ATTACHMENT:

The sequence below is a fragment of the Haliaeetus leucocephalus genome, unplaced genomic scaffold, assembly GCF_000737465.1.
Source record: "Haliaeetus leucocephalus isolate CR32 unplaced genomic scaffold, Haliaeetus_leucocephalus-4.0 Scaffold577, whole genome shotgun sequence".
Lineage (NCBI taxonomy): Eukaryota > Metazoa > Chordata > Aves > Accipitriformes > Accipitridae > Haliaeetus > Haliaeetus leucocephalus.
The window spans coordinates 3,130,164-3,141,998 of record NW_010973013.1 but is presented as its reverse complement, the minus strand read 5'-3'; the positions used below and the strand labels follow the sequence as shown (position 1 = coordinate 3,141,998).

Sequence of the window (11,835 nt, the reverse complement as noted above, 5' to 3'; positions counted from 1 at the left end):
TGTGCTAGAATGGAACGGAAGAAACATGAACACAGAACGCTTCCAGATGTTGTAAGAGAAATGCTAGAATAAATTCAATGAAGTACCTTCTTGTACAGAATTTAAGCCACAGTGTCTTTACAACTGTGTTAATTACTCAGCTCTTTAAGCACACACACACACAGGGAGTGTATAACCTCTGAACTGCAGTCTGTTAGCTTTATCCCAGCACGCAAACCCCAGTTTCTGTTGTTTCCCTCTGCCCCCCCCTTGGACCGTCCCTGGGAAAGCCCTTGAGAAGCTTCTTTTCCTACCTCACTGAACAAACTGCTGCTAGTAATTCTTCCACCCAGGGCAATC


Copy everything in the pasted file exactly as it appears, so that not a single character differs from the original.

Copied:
The sequence below is a fragment of the Haliaeetus leucocephalus genome, unplaced genomic scaffold, assembly GCF_000737465.1.
Source record: "Haliaeetus leucocephalus isolate CR32 unplaced genomic scaffold, Haliaeetus_leucocephalus-4.0 Scaffold577, whole genome shotgun sequence".
Lineage (NCBI taxonomy): Eukaryota > Metazoa > Chordata > Aves > Accipitriformes > Accipitridae > Haliaeetus > Haliaeetus leucocephalus.
The window spans coordinates 3,130,164-3,141,998 of record NW_010973013.1 but is presented as its reverse complement, the minus strand read 5'-3'; the positions used below and the strand labels follow the sequence as shown (position 1 = coordinate 3,141,998).

Sequence of the window (11,835 nt, the reverse complement as noted above, 5' to 3'; positions counted from 1 at the left end):
TGTGCTAGAATGGAACGGAAGAAACATGAACACAGAACGCTTCCAGATGTTGTAAGAGAAATGCTAGAATAAATTCAATGAAGTACCTTCTTGTACAGAATTTAAGCCACAGTGTCTTTACAACTGTGTTAATTACTCAGCTCTTTAAGCACACACACACACAGGGAGTGTATAACCTCTGAACTGCAGTCTGTTAGCTTTATCCCAGCACGCAAACCCCAGTTTCTGTTGTTTCCCTCTGCCCCCCCCTTGGACCGTCCCTGGGAAAGCCCTTGAGAAGCTTCTTTTCCTACCTCACTGAACAAACTGCTGCTAGTAATTCTTCCACCCAGGGCAATC